It’s a brave director who steps up to the challenge of putting a classic piece of literature on the big screen. Regardless of its success or critical acclaim, there will always be a small band of anoraks filling up internet forums bemoaning the absence of Tom Bombadil, arguing that this Jane Eyre is far too pretty and commenting that Bridget Jones was never really that fat anyway.

The latest director to put his balls on the block is Baz Luhrmann, who releases his version of The Great Gatsby in December onto a public of literary fans ready to draw blood. It will be the seventh attempt to film F. Scott Fitzgerald’s decadent tale of love and loss in Long Island, a story that many believe to be unfilmable due to the fact that, beside the odd hit and run accident and ill-fated swimming pool dip, not that much happens. The beauty of the book is all in the sub-text, something that has been notoriously difficult to capture on the screen.

Just ask Sam Goldwyn, Billy Wilder and Marlon Brando, all of whom tried and failed to stage the quintessential rites de passage, J.D. Sallinger’s The Catcher in the Rye, citing an inability to catch hold of protagonist Holden Caulfield as he embarks on his lost weekend in 1950s New York. Sallinger himself blocked a number of attempts to adapt the book for film, fearing the damaging effects of a director not sensitive to the narrative. With Sallinger’s death and with renewed interest from Steven Speilberg and Harvey Weinstein, it is possible that an adaptation is on the cards. For an example of how damaging an insensitive adaptation can be, though, see Marek Kanievska’s truly abysmal 1987 Less Than Zero, which manages to take Bret Easton Ellis’s debut story of lost youth and apathy – this time in LA – and turn it into a passion-filled thriller which does little more than provide Brat Pack hunk Andrew McCarthy with opportunities to flick his coiffed bonce around.

While on the subject of Ellis, speculation is rife that this will be the year that filming will finally begin on his 1998 novel Glamorama, which is unfilmable for very different reasons. In keeping with the violence and dark satire of Ellis’s ’90s work, the story of international terrorism infiltrating the modelling world (the obvious similarities with Zoolander prompted legal action) has scared off many directors, but not Roger Avary. Despite Ellis stating in 2010, “I think the days of being able to make that movie are over”, last year he announced to his Twitter followers: “Just finished reading Roger Avary’s adaptation of Glamorama which he will direct next year. Hilarious, horrific, sad. He’s a mad genius.” Of course, Avary is an old hand at Ellis adaptations, having written and directed The Rules of Attraction in 2002 and Glitterati three years later, the intended connective tissue between The Rules of Attraction and Glamorama, which has never been released due to it being “ethically questionable”, to quote Avary.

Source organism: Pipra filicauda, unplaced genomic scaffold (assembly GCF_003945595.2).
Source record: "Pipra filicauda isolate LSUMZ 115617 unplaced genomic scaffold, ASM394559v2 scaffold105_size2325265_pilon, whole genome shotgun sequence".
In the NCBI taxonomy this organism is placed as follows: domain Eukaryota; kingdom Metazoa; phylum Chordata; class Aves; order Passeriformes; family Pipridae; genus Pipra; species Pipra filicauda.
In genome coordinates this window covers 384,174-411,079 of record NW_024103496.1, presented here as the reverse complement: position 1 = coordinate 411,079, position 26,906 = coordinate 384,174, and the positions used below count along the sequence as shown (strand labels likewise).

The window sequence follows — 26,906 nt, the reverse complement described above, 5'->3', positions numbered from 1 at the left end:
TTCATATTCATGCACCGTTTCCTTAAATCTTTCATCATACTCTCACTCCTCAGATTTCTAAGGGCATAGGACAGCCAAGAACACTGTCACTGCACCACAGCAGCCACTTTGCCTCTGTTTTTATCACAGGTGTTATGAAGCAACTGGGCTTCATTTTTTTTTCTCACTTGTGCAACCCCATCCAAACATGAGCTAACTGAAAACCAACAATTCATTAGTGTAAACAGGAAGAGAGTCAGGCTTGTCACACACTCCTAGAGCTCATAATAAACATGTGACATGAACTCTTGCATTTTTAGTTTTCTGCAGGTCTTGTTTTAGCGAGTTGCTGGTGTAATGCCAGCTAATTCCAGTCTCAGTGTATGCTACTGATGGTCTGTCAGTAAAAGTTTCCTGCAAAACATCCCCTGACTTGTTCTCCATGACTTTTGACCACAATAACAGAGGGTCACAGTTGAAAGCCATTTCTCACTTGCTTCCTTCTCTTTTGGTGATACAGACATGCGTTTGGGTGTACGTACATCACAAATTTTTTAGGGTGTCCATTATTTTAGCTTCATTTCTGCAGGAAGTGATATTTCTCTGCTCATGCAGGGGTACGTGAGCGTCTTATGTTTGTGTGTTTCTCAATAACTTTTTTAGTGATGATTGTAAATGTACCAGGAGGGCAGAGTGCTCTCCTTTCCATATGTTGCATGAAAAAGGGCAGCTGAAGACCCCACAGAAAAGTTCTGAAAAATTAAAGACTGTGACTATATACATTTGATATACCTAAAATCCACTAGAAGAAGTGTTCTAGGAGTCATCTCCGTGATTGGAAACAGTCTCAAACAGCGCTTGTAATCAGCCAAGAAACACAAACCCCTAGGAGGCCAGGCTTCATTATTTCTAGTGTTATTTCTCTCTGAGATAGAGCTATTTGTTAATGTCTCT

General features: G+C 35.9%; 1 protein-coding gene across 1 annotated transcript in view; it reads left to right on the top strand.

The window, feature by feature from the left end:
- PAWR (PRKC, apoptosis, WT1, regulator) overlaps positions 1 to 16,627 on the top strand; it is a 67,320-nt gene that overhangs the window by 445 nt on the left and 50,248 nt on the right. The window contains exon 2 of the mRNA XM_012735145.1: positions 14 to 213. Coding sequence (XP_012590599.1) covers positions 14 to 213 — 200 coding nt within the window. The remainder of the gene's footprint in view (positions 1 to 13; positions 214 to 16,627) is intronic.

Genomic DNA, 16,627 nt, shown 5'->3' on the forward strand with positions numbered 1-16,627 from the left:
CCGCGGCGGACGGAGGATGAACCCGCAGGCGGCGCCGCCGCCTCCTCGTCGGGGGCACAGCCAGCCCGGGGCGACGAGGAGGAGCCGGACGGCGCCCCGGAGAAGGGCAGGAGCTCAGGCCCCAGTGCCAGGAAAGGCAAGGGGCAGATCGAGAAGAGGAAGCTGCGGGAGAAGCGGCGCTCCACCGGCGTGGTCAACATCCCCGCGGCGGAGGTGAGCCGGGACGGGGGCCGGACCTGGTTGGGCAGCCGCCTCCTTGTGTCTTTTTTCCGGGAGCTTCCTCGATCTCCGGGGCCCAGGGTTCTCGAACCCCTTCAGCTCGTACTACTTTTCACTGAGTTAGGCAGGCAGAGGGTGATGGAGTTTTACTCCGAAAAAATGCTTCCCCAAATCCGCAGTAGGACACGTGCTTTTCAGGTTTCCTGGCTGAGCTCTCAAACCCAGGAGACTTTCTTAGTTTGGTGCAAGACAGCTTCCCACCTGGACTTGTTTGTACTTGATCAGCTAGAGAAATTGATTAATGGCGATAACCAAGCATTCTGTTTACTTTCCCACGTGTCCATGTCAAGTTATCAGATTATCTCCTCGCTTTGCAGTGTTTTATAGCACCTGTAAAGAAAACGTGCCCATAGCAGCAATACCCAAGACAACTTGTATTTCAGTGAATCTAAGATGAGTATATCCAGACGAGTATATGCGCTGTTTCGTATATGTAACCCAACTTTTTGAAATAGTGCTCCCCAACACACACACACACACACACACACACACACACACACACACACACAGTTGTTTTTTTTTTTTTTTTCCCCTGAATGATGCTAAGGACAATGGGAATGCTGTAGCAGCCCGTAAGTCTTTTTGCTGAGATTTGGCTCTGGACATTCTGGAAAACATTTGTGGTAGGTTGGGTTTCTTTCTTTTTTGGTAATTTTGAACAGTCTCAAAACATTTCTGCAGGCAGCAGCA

So, bearing in mind all the pitfalls he faces and all those waiting to criticise, how will Luhrmann do? With a cast full of the beautiful and the talented – including Leonardo DiCaprio as the mysterious Jay Gatsby and Tobey Maguire aptly cast as the wide-eyed Nick Carraway undergoing his initiation into 1920s high society – it seems as if aesthetically he can’t fail. Yet, Luhrmann is best known for his red curtain trilogy, dramatic extravaganzas very much out of keeping with the subtleties of Fitzgerald’s writing. And the fact that Luhrmann has decided to film in 3D has raised eyebrows to say the least. An epic like The Hobbit in 3D makes sense, but The Great Gatsby? While Wim Wenders showed how moving and poignant 3D can be with his astounding Pina, the worry is that Luhrmann will sacrifice style for substance, and spectacle for subtlety.

By Philippa Burt

Originally published in issue 35 (vol 3) of Loud And Quiet. February 2012.